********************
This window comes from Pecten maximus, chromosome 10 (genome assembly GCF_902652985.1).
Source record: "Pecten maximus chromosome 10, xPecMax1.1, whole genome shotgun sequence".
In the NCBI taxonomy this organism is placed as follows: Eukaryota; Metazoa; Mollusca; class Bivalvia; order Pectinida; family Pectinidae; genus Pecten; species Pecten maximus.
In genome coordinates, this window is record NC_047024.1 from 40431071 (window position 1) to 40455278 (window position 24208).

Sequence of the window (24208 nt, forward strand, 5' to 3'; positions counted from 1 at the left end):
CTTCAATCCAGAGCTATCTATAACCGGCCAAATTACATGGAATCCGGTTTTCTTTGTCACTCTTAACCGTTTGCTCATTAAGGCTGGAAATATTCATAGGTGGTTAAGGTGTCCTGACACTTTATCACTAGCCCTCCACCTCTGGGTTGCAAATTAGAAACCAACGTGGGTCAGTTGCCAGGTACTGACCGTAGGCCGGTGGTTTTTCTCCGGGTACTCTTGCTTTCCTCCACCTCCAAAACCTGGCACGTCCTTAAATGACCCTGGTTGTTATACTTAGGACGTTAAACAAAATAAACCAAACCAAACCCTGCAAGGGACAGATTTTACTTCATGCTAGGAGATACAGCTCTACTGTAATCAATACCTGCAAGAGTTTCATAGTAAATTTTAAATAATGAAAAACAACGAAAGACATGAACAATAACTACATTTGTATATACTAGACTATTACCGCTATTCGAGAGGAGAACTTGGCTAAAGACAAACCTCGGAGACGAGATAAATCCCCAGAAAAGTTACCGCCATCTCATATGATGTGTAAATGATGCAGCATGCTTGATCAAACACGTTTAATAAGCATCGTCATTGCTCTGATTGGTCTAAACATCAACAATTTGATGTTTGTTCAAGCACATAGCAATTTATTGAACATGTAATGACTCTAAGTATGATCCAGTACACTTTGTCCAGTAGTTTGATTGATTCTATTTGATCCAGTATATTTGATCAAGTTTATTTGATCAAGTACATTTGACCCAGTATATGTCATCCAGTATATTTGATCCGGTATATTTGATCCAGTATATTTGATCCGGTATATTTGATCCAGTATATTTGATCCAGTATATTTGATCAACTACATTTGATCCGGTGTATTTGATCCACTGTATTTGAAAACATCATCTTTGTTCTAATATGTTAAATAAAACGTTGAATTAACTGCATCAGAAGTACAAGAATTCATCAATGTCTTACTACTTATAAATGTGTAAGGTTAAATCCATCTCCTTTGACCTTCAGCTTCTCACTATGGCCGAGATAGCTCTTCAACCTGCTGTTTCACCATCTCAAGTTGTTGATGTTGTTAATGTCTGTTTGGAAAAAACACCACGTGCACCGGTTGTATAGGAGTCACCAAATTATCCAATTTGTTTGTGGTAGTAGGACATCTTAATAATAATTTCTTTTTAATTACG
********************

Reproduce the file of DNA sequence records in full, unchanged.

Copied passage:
This window comes from Pecten maximus, chromosome 10 (genome assembly GCF_902652985.1).
Source record: "Pecten maximus chromosome 10, xPecMax1.1, whole genome shotgun sequence".
In the NCBI taxonomy this organism is placed as follows: Eukaryota; Metazoa; Mollusca; class Bivalvia; order Pectinida; family Pectinidae; genus Pecten; species Pecten maximus.
In genome coordinates, this window is record NC_047024.1 from 40431071 (window position 1) to 40455278 (window position 24208).

Sequence of the window (24208 nt, forward strand, 5' to 3'; positions counted from 1 at the left end):
CTTCAATCCAGAGCTATCTATAACCGGCCAAATTACATGGAATCCGGTTTTCTTTGTCACTCTTAACCGTTTGCTCATTAAGGCTGGAAATATTCATAGGTGGTTAAGGTGTCCTGACACTTTATCACTAGCCCTCCACCTCTGGGTTGCAAATTAGAAACCAACGTGGGTCAGTTGCCAGGTACTGACCGTAGGCCGGTGGTTTTTCTCCGGGTACTCTTGCTTTCCTCCACCTCCAAAACCTGGCACGTCCTTAAATGACCCTGGTTGTTATACTTAGGACGTTAAACAAAATAAACCAAACCAAACCCTGCAAGGGACAGATTTTACTTCATGCTAGGAGATACAGCTCTACTGTAATCAATACCTGCAAGAGTTTCATAGTAAATTTTAAATAATGAAAAACAACGAAAGACATGAACAATAACTACATTTGTATATACTAGACTATTACCGCTATTCGAGAGGAGAACTTGGCTAAAGACAAACCTCGGAGACGAGATAAATCCCCAGAAAAGTTACCGCCATCTCATATGATGTGTAAATGATGCAGCATGCTTGATCAAACACGTTTAATAAGCATCGTCATTGCTCTGATTGGTCTAAACATCAACAATTTGATGTTTGTTCAAGCACATAGCAATTTATTGAACATGTAATGACTCTAAGTATGATCCAGTACACTTTGTCCAGTAGTTTGATTGATTCTATTTGATCCAGTATATTTGATCAAGTTTATTTGATCAAGTACATTTGACCCAGTATATGTCATCCAGTATATTTGATCCGGTATATTTGATCCAGTATATTTGATCCGGTATATTTGATCCAGTATATTTGATCCAGTATATTTGATCAACTACATTTGATCCGGTGTATTTGATCCACTGTATTTGAAAACATCATCTTTGTTCTAATATGTTAAATAAAACGTTGAATTAACTGCATCAGAAGTACAAGAATTCATCAATGTCTTACTACTTATAAATGTGTAAGGTTAAATCCATCTCCTTTGACCTTCAGCTTCTCACTATGGCCGAGATAGCTCTTCAACCTGCTGTTTCACCATCTCAAGTTGTTGATGTTGTTAATGTCTGTTTGGAAAAAACACCACGTGCACCGGTTGTATAGGAGTCACCAAATTATCCAATTTGTTTGTGGTAGTAGGACATCTTAATAATAATTTCTTTTTAATTACG